SOURCE: Merida Meridian

Merida Meridian

April 24, 2009 13:00 ET

Merida Meridian Unveils New National Geographic Home Collection Rugs

BOSTON, MA--(Marketwire - April 24, 2009) - Merida Meridian, a leading designer of sustainable natural fiber floor coverings, will launch the first vegetable fiber area rugs and bindings developed specially for the National Geographic Home Collection. The Merida area rugs and bindings will be on display with the National Geographic Home Collection at the High Point International Home Furnishings Market, IHFC C800, from April 25-30.

This first-time licensing partnership for Merida pairs the company's 31-year history of sustainably sourced and innovatively designed natural floor coverings with National Geographic's mission to inspire people to care about the planet.

"I am thrilled and honored for Merida to be a selected partner with a world renowned organization that shares our values of cultural reflection and sustainability," said Merida CEO Catherine Connolly. "Increasing the accessibility of meaningful and stylish products through the National Geographic Home Collection allows consumers to create beautiful interiors that they can be proud to have in their homes."

The Tanzania Collection, the latest line of furniture and home accessories from the National Geographic Home Collection, is inspired by National Geographic's 18th- and early 19th-century exploration across the vibrant East African landscape. Merida's floor coverings in the collection evoke the romance and wonder of Tanzania with natural fibers, earthy tones, and culturally relevant patterns to create beautiful art for the floor. Fibers in the collection include sisal, jute, and abaca with new leather and fabric bindings that were selected for their unique look and cultural relevance. The items are divided into five categories representing different aspects of Tanzanian culture: Safari, Tribal, Animal, Landscape, and Heritage.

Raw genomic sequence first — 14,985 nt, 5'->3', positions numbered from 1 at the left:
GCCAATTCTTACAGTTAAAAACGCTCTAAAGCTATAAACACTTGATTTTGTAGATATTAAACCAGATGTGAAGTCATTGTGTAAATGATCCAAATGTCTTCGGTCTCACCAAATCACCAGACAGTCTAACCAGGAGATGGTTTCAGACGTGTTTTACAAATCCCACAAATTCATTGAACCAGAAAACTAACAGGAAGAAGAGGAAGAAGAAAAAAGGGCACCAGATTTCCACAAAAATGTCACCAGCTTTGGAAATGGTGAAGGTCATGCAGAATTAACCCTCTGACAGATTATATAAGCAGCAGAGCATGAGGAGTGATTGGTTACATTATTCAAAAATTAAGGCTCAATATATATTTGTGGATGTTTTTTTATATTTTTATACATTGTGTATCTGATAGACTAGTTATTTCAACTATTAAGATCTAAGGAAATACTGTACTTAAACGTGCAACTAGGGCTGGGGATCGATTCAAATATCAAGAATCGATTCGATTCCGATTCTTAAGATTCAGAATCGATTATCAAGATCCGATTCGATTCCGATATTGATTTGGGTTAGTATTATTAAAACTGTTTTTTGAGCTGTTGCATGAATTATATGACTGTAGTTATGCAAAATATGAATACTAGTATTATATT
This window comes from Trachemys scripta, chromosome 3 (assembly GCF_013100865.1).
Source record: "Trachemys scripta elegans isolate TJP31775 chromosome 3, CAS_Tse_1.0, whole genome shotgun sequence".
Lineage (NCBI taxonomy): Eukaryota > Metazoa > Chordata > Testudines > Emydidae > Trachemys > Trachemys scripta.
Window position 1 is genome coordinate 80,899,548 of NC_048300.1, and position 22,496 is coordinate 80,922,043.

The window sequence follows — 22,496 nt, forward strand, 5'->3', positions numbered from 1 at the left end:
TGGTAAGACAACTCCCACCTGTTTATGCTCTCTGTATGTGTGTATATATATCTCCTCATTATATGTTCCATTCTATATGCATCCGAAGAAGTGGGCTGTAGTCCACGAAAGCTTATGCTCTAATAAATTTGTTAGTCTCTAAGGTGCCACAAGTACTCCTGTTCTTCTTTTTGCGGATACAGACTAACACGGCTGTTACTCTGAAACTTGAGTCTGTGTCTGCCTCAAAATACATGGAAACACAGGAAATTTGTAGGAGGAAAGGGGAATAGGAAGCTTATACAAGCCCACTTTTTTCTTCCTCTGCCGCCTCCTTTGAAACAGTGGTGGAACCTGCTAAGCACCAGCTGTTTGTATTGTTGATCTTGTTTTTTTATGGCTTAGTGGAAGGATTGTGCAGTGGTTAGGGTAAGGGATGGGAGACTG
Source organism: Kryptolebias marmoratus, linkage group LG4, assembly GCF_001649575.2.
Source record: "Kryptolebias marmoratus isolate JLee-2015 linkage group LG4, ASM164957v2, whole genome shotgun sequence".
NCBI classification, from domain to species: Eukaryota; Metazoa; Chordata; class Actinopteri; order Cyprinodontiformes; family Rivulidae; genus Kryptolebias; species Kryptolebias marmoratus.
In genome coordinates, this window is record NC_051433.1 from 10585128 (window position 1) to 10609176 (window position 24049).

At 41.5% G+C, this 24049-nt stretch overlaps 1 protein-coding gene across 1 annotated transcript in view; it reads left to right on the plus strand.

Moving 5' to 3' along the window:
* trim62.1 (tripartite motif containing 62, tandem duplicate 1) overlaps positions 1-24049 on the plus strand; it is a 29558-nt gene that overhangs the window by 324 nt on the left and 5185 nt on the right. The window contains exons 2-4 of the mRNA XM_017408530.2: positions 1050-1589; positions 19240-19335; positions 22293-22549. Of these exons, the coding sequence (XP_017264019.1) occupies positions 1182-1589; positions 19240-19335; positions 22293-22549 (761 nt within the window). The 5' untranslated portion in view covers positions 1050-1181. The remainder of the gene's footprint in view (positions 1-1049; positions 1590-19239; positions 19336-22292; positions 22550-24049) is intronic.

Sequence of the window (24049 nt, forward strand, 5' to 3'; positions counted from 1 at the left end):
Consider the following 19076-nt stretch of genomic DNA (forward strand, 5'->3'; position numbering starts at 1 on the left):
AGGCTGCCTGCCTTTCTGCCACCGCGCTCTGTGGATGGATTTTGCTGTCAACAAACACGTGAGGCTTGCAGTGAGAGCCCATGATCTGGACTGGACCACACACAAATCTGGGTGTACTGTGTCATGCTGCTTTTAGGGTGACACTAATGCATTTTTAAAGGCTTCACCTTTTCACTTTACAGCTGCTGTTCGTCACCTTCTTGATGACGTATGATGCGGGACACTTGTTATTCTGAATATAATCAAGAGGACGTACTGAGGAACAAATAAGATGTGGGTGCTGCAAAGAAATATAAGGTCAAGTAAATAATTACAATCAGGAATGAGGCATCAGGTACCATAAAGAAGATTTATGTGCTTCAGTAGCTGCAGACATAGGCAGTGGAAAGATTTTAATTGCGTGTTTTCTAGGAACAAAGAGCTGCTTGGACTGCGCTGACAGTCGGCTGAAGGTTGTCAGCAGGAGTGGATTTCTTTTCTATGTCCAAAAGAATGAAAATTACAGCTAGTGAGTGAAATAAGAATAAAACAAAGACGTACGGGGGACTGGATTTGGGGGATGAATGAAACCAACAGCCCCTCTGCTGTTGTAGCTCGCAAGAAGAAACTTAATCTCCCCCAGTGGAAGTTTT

Some of the sisal area rugs in the collection are produced in partnership with a cooperative sisal farming community in Brazil. In addition to reversing the trend of falling sisal production in the region and helping to increase the market value of sisal, the co-op also provides economic, social, and educational opportunities for residents of the community. To help tell this story at retail, merchandising and display materials for Merida's product will contain icons noting the handcrafted nature of certain products and the benefits to local economies and the environment.

All of National Geographic's net proceeds from the Home Collection go to the Society's World Cultures Fund to support the study and conservation of world cultures. It aids the work of archaeologists, cultural anthropologists, artists, and other professionals working throughout the planet where looting, overdevelopment, and other threats have become agents of cultural extinction.

About Merida Meridian

Merida Meridian is a design-driven company, passionate about creating innovative and fashionable floor coverings that help solve interior design challenges. Inspired by the textures and aesthetics of natural fibers, Merida uniquely customizes its products through sizing, colors and patterns and a selection of over 300 different edge finishes. Merida rugs can be created in sizes and shapes to fit most room décors. We are committed to a tradition of integrating the finest quality natural fibers with innovative textile design and floor covering style. Merida is headquartered in Boston, Mass., maintains a manufacturing facility in Fall River, Mass. and partners with leading manufacturers and suppliers around the world. For more information, please visit www.meridameridian.com.

About National Geographic Society

The National Geographic Society is one of the world's largest nonprofit scientific and educational organizations. Founded in 1888 to "increase and diffuse geographic knowledge," the Society works to inspire people to care about the planet. It reaches more than 325 million people worldwide each month through its official journal, National Geographic, and other magazines; National Geographic Channel; television documentaries; music; radio; films; books; DVDs; maps; exhibitions; school publishing programs; interactive media; and merchandise. National Geographic has funded more than 9,000 scientific research, conservation and exploration projects and supports an education program combating geographic illiteracy. For more information, visit www.nationalgeographic.com.

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